User stories or Use cases

In my experience, there are different mind sets on which way is the better to understand. So I would decide on every new project team, how to document the requirements. Usually a combination is common, using Use cases for the overview and user stories for details.

  • Use cases, especially as diagrams, are better suited for people thinking visually
  • User stories are preferred by people thinking in discussions who are very talkative

(this is opinion based, without scientific foundation)

What to do first?

On writing the requirements for a project, I would start on a very abstract level. Using use cases, you would paint an (UML-)diagram with the global goals of the project. With user stories, write down a few "epic stories" describing the main goals.

A second step would be to get into the details. Doing this, you should try to keep a reference to an "epic story" or a global goal. This helps structuring the requirements a lot.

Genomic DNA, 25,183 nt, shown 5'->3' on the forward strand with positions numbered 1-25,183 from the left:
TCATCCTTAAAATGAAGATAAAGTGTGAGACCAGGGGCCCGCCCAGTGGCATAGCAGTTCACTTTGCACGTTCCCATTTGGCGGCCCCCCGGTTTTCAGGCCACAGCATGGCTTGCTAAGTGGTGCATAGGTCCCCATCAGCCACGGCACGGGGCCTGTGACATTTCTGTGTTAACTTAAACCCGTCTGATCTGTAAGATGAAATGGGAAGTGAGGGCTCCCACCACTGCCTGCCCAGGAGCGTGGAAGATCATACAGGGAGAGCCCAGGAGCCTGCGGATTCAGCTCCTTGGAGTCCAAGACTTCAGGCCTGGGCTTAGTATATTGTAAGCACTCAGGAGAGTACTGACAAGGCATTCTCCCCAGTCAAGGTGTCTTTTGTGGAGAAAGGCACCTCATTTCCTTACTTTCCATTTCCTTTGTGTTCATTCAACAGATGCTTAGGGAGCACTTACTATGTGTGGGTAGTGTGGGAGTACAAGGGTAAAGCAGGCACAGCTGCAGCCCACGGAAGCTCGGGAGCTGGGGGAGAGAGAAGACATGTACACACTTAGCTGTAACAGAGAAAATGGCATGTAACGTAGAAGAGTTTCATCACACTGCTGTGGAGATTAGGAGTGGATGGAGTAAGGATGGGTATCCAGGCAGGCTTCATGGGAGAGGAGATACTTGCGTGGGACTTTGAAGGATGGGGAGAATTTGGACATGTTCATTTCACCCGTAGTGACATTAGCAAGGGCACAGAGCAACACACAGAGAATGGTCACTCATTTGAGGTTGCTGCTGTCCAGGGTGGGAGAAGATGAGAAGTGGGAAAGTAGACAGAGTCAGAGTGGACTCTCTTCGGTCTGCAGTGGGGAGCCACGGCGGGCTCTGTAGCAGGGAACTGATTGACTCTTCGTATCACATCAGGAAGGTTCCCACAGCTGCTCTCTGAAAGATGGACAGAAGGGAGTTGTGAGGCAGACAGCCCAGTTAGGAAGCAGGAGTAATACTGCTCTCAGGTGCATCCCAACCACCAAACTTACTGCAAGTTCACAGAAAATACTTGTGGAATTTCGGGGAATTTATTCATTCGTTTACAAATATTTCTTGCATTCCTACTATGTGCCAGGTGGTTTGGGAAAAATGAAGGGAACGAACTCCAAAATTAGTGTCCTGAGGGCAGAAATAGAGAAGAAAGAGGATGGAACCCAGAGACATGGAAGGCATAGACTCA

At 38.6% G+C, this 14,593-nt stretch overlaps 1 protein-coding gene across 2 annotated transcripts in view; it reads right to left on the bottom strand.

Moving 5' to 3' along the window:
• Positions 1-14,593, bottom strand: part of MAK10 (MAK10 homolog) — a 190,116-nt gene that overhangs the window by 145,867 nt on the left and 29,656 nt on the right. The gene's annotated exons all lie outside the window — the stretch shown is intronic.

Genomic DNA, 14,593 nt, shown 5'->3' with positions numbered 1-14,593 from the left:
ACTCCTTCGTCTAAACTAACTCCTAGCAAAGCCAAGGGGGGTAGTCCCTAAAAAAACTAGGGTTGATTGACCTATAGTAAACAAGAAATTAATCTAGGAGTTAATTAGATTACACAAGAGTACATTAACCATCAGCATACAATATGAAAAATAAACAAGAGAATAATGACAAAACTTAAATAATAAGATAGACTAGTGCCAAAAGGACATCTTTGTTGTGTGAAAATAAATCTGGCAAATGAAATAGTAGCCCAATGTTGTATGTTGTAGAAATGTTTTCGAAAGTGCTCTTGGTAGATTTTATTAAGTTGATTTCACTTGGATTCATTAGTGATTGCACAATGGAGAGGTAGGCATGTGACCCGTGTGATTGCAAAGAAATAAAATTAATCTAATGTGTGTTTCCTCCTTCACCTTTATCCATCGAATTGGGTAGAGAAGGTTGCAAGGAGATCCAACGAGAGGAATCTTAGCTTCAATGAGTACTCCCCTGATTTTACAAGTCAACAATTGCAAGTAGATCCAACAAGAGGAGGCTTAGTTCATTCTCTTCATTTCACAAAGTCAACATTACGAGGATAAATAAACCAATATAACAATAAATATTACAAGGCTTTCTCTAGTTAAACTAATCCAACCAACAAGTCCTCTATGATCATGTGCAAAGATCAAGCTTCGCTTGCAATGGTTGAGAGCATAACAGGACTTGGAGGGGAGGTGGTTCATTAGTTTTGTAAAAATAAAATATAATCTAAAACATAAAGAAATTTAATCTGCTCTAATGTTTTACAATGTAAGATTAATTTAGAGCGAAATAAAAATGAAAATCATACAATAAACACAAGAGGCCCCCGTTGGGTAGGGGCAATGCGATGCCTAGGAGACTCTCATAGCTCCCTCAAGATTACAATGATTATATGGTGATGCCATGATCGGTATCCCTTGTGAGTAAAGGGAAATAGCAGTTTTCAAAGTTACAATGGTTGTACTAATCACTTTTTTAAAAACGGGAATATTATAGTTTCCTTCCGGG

I'll look at it the other way round: What needs to come last?

The last step is that you (or someone else) enters requirements into your backlog. The requirements must be such that you know how the code that you write should behave, and so that testers can verify that your code behaves the way it should do.

These requirements can very well be recorded in the form of a well defined user story. So the user story can be the last step. Use cases will usually turn into more than one user story, so they have to come before the user story.


I used to think Use Cases were meant for the waterfall approach, while User Stories came with the Agile process. It took me a while to realize that they're not exclusive.